A Case for Dangerby Jeffrey Tucker
Jun. 04, 2012
WATCH: Bernie Delegate Interviews Seat Filler at the DNC!
Austria: Syrian Migrant Caught 'Masturbating Next to Children's Playground'
IRS Launches Investigation Of Clinton Foundation
Poll: Trump Takes Lead Over Hillary After Gaining 17 Points in Two Weeks
Historic? Malia Obama Skips Hillary's DNC Speech for Lollapalooza Music Festival
There's a national park close to my house that has a large lake and all the swimming accoutrements left over from the 1970s. It's a nightmare for any "safety Nazi." The water is very deep. A diving board is very high and slippery, even slightly broken. There is no lifeguard on duty. If you dive incorrectly and get the wind knocked out of you, you could easily drown. The distances in the lake are deceiving. The shore looks closer than it is. If you are swimming in the middle of the lake, and find yourself tired out, there's no hope.
Older people reading this are thinking: "So what? This sort of thing was everywhere when I was a kid." True enough. But younger people today know nothing of this environment. Today, every playground is hyper-safetyized. Danger has been nearly eradicated. Swings don't swing high. The movements of all playground equipment are severely restricted. Swimming pools are getting evermore shallow. Diving boards aren't even allowed in many subdivisions.
It's suggestive of a gigantic cultural shift, one backed by thousands and millions of government regulations, with more on the way. The drive is to create an entire world around us that is all about safety so that we can be coddled in every conceivable way, a world that never gives rise to that inner feeling of possible danger and, therefore, self-responsibility and internally driven caution.
It is all about which parts of the brain are fired up when we go about any of life's activities. If we have institutions to protect us and eliminate all risk and all genuinely experimental play, we no longer have a sense that risk even exists or how we should respond to it.
I dove into the lake of danger the other day and felt it, that sense that I had better make the right decisions here or I'm a goner. It's an unusual feeling. I admit that I found it initially alarming. But after you get used to it, it's invigorating. It makes you feel as if your fate is in your own hands. You must be wise. You have to take account of unknowns. You have to think, prepare, be cautious, and calibrate the payoff relative to the probability that something could go wrong. Once you do that, lo! It is fun and wonderful.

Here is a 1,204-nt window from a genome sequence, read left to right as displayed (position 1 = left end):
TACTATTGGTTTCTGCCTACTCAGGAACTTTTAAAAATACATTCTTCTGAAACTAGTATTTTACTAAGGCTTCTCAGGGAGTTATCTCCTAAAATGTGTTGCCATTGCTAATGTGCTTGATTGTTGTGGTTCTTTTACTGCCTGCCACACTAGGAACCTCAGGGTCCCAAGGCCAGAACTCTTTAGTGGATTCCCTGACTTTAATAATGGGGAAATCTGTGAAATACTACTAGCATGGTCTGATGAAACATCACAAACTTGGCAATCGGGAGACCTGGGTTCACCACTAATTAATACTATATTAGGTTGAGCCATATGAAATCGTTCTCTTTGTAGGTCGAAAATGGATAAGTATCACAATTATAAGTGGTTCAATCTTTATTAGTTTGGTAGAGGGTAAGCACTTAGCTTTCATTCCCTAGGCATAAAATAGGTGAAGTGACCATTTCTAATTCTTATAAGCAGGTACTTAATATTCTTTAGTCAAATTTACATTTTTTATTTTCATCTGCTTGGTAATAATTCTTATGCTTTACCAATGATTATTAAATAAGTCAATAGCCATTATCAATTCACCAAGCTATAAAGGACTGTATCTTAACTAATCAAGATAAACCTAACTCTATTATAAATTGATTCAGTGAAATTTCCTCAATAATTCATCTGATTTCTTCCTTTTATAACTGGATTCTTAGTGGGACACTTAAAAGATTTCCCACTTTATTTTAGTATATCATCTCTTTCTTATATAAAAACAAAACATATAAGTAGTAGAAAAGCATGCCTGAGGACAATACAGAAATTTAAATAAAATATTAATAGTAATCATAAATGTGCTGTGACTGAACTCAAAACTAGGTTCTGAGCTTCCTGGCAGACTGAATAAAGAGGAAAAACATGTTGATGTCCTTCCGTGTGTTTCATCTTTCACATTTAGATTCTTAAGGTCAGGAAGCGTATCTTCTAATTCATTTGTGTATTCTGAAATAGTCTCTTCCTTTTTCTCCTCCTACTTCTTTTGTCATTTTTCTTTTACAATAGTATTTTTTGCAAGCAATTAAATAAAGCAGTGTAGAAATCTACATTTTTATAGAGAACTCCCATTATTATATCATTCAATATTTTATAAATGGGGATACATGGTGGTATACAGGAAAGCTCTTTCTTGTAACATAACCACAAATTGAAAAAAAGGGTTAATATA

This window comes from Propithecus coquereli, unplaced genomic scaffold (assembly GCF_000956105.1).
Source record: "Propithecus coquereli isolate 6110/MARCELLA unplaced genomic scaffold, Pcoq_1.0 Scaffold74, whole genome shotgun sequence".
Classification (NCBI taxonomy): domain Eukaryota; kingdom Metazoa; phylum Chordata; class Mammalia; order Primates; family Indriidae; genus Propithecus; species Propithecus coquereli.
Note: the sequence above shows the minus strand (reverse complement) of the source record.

How is it possible that anyone today is even allowed near this lake? I'm not entirely sure, but I suspect that it remains untouched by regulatory trends because it is federally owned and therefore inevitably neglected. No one cares about this space. So long as the workers get paid, and the safety Nazis are not out picketing and screaming about it, the place retains that old-world sense of real life. (No surprise that this place is enormously popular among young students.)
The impulse to create environments that are hyper-cushioned and protected does not prepare anyone for effective functioning in real life. That's because this type of environment has nothing to do with the real world. No matter how much we regulate, manage, create safety nets and otherwise build systems that remove obvious dangers from the word, the structure of the universe guarantees that the future is always unknown. Uncertainty does exist and cannot be eradicated. Change happens, and we have to be prepared to adapt to it. Nothing that happened in the past can necessarily be repeated in a changed future.
This is especially true in the economic environment. In a growing and developing economy, there is no stasis. Nothing is the exactly the same one day to the next day. There are constant changes in prices, resource availabilities, consumer tastes, worker availability and, especially, in technology. If a system cannot accommodate these, it is useless.
In a growing economy, there are profits and losses, success stories and bankruptcies, amazing triumphs and terrible losses and, most of all, there are surprises around every corner. Every day is an opportunity for something newer and better.
The government talks of stabilization, but there is no stability in a developing economy. Change, change and more change is the central character. Institutions rise and then must be torn down and replaced by new institutions.